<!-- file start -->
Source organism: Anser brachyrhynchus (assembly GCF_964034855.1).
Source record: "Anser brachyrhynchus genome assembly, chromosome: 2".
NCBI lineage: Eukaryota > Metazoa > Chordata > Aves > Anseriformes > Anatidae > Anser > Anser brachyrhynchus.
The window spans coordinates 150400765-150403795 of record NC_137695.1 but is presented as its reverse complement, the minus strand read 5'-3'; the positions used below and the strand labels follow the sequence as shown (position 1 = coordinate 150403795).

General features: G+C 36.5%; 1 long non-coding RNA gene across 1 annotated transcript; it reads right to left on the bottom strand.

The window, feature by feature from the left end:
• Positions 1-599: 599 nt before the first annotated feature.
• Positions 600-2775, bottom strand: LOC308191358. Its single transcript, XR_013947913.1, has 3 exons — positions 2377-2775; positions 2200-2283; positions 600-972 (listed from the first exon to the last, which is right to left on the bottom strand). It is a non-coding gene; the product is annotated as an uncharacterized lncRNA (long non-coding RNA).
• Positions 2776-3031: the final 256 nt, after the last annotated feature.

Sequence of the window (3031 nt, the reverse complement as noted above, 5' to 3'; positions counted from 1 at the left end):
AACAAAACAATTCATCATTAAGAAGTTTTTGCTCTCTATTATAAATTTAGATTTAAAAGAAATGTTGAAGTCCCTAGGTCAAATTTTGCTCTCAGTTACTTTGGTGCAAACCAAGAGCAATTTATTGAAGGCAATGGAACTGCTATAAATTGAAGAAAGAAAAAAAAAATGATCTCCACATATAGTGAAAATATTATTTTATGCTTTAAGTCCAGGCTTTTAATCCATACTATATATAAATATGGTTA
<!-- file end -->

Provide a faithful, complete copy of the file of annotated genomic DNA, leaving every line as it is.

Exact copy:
Source organism: Anser brachyrhynchus (assembly GCF_964034855.1).
Source record: "Anser brachyrhynchus genome assembly, chromosome: 2".
NCBI lineage: Eukaryota > Metazoa > Chordata > Aves > Anseriformes > Anatidae > Anser > Anser brachyrhynchus.
The window spans coordinates 150400765-150403795 of record NC_137695.1 but is presented as its reverse complement, the minus strand read 5'-3'; the positions used below and the strand labels follow the sequence as shown (position 1 = coordinate 150403795).

General features: G+C 36.5%; 1 long non-coding RNA gene across 1 annotated transcript; it reads right to left on the bottom strand.

The window, feature by feature from the left end:
• Positions 1-599: 599 nt before the first annotated feature.
• Positions 600-2775, bottom strand: LOC308191358. Its single transcript, XR_013947913.1, has 3 exons — positions 2377-2775; positions 2200-2283; positions 600-972 (listed from the first exon to the last, which is right to left on the bottom strand). It is a non-coding gene; the product is annotated as an uncharacterized lncRNA (long non-coding RNA).
• Positions 2776-3031: the final 256 nt, after the last annotated feature.

Sequence of the window (3031 nt, the reverse complement as noted above, 5' to 3'; positions counted from 1 at the left end):
AACAAAACAATTCATCATTAAGAAGTTTTTGCTCTCTATTATAAATTTAGATTTAAAAGAAATGTTGAAGTCCCTAGGTCAAATTTTGCTCTCAGTTACTTTGGTGCAAACCAAGAGCAATTTATTGAAGGCAATGGAACTGCTATAAATTGAAGAAAGAAAAAAAAAATGATCTCCACATATAGTGAAAATATTATTTTATGCTTTAAGTCCAGGCTTTTAATCCATACTATATATAAATATGGTTA